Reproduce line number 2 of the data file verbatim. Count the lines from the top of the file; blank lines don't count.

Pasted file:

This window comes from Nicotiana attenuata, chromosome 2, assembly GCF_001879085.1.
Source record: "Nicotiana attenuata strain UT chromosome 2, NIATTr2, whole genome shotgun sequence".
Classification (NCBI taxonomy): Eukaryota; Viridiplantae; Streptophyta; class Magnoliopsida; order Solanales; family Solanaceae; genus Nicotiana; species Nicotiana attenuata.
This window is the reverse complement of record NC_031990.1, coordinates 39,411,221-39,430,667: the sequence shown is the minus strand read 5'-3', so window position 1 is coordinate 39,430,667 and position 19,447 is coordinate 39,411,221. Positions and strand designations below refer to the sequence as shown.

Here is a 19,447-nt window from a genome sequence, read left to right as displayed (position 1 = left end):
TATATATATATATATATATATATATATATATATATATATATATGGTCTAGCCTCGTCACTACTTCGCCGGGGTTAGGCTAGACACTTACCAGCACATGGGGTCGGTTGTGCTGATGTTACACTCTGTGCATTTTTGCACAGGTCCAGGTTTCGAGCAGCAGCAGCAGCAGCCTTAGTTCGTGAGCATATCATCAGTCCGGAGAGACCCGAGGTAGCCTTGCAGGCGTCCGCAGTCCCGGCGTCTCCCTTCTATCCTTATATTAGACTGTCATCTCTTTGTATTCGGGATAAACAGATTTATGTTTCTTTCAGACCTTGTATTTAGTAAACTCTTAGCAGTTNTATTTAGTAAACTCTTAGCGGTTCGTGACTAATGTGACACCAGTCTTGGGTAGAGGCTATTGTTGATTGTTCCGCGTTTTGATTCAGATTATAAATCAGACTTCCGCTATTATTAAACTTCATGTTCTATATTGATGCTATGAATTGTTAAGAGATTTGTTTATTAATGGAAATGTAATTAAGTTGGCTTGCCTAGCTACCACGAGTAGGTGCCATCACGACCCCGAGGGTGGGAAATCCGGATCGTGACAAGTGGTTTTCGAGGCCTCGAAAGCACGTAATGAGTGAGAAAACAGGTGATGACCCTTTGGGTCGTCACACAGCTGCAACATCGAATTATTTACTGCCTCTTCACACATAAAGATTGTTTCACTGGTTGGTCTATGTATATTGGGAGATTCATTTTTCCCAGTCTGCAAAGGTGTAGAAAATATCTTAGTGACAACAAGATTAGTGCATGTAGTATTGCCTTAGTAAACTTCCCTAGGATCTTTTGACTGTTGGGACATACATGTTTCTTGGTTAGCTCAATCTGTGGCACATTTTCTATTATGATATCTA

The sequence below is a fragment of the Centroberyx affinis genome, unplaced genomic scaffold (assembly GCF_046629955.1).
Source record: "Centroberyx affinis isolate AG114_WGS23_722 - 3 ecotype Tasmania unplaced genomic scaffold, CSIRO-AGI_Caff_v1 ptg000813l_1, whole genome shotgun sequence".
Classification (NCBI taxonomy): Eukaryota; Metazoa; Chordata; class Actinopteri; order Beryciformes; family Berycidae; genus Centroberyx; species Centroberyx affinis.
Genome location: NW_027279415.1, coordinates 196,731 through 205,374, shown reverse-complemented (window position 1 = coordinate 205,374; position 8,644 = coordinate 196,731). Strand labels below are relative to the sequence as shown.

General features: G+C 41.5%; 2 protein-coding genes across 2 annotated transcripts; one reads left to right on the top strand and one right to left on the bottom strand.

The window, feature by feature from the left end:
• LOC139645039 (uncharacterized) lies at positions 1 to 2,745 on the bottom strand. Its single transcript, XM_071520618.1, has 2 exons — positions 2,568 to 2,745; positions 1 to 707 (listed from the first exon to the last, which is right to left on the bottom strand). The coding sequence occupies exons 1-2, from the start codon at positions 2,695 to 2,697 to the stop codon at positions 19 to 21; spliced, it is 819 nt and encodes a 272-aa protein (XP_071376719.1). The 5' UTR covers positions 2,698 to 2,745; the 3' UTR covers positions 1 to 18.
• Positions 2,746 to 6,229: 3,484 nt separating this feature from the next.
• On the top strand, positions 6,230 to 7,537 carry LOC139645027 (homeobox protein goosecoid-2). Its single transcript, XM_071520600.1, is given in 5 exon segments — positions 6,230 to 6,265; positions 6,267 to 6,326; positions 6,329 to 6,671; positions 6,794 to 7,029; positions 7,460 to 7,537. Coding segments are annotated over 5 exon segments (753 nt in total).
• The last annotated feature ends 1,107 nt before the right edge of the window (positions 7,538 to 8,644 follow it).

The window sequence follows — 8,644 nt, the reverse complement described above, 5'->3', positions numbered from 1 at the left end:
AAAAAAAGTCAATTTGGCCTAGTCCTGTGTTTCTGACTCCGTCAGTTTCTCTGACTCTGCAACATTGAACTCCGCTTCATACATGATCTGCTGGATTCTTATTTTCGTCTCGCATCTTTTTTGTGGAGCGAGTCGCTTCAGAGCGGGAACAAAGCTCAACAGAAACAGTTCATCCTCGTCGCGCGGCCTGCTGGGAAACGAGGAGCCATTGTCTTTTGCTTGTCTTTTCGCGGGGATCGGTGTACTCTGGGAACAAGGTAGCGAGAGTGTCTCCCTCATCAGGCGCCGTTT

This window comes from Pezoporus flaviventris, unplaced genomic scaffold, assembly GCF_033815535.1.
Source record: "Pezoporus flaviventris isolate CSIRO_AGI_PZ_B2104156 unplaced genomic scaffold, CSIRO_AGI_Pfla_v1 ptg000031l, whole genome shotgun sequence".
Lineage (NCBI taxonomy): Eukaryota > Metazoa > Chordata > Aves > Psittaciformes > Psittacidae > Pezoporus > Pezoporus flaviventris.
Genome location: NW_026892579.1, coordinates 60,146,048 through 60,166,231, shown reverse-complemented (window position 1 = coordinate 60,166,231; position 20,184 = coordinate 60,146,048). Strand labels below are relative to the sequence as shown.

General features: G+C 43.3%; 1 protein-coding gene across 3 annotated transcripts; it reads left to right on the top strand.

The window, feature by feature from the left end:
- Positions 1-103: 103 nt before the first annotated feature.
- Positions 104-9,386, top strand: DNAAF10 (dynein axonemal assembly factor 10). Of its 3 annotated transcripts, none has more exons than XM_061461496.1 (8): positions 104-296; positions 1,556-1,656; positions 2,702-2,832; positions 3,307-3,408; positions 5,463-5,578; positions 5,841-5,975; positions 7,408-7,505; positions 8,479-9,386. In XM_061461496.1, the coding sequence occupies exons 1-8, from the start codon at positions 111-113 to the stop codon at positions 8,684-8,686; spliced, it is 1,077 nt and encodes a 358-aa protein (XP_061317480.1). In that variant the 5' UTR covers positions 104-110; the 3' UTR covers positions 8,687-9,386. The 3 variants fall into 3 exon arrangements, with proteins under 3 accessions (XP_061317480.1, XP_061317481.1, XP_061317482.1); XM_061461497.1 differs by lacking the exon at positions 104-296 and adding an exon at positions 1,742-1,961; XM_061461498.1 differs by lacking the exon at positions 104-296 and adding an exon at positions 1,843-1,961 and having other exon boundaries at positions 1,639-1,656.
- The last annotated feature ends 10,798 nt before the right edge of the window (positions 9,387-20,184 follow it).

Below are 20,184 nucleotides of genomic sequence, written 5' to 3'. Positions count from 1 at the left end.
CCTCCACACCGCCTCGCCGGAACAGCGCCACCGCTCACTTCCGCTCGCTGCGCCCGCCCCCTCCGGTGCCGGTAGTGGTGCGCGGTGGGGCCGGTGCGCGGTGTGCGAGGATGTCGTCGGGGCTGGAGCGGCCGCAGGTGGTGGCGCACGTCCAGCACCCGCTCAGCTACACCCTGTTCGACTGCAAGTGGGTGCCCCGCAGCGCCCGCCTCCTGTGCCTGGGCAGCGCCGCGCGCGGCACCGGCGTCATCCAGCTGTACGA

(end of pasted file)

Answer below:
Source record: "Nicotiana attenuata strain UT chromosome 2, NIATTr2, whole genome shotgun sequence".